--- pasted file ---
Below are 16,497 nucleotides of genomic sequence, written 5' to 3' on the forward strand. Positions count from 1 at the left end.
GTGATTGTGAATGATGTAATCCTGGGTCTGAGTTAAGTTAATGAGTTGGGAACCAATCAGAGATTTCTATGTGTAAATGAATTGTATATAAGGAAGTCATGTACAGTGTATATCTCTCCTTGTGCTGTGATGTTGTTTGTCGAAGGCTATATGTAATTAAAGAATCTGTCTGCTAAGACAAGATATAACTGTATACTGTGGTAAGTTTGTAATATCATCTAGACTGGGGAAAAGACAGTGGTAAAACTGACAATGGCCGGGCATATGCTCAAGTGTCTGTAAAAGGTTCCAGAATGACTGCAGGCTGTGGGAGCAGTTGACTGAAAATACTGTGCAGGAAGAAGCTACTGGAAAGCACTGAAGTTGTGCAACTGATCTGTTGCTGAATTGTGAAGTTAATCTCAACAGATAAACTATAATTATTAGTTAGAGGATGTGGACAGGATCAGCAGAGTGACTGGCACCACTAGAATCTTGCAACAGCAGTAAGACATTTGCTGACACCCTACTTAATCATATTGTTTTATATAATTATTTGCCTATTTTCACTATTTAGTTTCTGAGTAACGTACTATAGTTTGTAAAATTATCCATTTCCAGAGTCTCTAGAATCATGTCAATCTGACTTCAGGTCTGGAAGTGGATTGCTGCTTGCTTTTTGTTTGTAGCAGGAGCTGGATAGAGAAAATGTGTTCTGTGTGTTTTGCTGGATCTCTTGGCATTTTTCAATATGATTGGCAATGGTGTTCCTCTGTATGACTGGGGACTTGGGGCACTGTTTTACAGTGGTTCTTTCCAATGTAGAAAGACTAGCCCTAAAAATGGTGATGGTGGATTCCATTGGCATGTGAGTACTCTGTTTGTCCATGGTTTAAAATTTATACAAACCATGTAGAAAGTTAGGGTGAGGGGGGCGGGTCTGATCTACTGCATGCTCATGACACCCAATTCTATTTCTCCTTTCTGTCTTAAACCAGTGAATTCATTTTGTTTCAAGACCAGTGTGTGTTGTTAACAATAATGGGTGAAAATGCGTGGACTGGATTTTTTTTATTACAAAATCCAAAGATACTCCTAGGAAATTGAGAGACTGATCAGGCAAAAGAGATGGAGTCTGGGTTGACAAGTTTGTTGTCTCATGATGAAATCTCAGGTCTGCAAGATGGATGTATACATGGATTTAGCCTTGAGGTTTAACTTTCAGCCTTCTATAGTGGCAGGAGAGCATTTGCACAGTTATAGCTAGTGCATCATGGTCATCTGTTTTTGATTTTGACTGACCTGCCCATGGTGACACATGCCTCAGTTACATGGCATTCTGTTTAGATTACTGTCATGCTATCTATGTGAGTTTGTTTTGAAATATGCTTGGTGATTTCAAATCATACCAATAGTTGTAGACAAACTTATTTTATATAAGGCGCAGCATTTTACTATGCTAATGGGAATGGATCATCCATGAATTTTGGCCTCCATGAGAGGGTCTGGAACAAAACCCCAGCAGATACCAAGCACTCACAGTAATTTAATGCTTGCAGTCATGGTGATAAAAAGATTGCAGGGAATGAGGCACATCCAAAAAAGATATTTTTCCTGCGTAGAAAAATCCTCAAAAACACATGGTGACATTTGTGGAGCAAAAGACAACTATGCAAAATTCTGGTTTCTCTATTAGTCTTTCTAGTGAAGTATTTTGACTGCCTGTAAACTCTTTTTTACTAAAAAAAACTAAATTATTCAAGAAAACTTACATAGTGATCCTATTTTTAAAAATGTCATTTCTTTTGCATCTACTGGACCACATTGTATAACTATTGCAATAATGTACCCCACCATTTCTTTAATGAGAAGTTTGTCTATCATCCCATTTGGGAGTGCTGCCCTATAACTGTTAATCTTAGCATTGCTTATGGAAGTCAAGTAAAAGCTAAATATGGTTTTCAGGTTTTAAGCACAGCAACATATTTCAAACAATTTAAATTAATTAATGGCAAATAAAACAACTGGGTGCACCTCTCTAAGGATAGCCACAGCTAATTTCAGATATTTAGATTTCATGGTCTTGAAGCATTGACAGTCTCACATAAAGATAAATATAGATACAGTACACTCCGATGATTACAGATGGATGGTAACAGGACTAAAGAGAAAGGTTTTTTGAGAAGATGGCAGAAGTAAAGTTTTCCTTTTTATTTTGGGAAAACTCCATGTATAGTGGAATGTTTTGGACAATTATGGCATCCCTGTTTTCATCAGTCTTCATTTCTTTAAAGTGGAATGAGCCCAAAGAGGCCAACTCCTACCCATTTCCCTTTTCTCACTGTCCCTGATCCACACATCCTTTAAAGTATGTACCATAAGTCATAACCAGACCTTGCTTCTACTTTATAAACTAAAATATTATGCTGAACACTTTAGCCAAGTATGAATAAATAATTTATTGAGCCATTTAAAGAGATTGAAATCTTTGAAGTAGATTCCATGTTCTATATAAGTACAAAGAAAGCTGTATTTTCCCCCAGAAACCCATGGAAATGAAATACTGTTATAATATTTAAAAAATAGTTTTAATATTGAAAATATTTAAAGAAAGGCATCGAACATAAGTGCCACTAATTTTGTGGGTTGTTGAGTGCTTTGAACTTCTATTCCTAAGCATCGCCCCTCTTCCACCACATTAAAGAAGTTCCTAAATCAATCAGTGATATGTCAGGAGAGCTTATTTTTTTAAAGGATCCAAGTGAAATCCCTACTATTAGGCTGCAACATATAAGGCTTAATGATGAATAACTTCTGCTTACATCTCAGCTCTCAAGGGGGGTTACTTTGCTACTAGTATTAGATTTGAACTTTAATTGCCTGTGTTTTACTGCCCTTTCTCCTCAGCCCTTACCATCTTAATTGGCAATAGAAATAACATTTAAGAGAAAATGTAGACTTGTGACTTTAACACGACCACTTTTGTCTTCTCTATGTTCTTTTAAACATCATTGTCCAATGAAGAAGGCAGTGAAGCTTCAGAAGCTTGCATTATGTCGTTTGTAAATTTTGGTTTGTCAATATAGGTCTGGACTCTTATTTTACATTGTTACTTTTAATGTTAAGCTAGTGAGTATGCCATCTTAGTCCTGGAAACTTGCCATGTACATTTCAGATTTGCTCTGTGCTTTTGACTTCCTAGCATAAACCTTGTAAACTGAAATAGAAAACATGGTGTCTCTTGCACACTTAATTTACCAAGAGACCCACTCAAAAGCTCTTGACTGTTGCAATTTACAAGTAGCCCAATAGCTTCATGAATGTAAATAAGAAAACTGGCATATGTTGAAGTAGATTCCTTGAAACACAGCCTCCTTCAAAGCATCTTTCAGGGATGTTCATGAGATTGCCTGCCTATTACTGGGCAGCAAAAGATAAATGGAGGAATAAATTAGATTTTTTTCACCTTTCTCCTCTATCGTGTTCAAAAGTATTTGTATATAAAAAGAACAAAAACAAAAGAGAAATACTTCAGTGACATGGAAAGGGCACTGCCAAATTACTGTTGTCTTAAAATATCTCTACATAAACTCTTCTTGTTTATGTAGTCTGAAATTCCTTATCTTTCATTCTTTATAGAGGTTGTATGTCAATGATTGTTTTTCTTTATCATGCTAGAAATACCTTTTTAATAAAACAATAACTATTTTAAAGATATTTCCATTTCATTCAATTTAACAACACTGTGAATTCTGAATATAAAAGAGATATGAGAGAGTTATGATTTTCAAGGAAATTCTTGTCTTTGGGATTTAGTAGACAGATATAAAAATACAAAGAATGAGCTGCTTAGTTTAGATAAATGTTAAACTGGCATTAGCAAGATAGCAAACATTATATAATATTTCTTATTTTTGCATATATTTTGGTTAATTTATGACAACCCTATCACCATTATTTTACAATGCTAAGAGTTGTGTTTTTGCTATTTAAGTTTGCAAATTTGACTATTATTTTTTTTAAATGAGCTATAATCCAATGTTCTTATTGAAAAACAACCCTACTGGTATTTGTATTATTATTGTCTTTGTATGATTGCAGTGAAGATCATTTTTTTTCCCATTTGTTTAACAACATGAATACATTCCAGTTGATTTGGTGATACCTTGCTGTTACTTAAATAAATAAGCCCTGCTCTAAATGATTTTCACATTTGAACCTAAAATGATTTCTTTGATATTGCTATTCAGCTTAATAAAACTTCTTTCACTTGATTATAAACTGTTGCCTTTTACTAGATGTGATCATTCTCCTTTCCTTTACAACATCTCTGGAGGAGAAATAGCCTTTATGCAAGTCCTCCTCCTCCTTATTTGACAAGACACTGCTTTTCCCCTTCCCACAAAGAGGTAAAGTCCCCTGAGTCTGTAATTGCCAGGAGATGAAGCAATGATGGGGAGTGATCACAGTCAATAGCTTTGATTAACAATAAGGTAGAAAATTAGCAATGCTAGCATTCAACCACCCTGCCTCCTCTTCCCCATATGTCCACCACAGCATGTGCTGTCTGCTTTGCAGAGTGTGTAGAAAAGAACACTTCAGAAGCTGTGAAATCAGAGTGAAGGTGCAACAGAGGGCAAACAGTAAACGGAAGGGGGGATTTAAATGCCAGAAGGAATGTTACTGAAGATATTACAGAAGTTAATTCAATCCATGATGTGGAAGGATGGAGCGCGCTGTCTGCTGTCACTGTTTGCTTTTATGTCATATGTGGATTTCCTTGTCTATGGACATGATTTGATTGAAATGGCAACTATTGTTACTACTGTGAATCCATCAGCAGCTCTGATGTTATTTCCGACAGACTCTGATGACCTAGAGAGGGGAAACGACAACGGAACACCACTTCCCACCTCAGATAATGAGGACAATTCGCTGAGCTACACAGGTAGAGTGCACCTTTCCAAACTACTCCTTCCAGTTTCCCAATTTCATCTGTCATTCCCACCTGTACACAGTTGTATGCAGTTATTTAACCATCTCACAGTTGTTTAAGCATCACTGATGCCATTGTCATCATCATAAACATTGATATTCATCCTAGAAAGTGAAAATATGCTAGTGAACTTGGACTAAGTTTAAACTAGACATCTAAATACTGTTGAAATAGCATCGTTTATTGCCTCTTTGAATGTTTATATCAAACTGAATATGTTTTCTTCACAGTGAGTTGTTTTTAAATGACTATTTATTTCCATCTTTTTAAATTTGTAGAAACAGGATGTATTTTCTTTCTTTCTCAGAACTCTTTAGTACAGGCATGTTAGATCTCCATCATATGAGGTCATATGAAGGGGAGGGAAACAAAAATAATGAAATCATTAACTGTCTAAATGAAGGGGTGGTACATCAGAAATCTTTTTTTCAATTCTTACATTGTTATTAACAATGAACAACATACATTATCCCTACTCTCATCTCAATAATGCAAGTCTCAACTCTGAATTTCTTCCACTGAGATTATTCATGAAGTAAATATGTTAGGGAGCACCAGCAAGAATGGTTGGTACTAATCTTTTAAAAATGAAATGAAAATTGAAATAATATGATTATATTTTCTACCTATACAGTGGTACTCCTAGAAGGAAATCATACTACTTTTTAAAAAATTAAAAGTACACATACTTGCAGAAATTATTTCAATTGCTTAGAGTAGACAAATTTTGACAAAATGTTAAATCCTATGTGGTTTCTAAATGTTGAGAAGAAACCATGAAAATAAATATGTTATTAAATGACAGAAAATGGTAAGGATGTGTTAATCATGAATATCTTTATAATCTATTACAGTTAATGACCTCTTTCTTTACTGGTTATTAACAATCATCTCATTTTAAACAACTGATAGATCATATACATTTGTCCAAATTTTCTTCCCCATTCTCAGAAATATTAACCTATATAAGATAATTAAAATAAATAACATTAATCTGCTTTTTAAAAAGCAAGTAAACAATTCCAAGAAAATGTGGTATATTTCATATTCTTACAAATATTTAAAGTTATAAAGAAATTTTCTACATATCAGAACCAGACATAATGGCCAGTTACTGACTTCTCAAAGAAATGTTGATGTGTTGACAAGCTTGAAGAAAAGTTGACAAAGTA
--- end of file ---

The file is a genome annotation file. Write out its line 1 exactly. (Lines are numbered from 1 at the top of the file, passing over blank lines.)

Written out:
Below are 16,497 nucleotides of genomic sequence, written 5' to 3' on the forward strand. Positions count from 1 at the left end.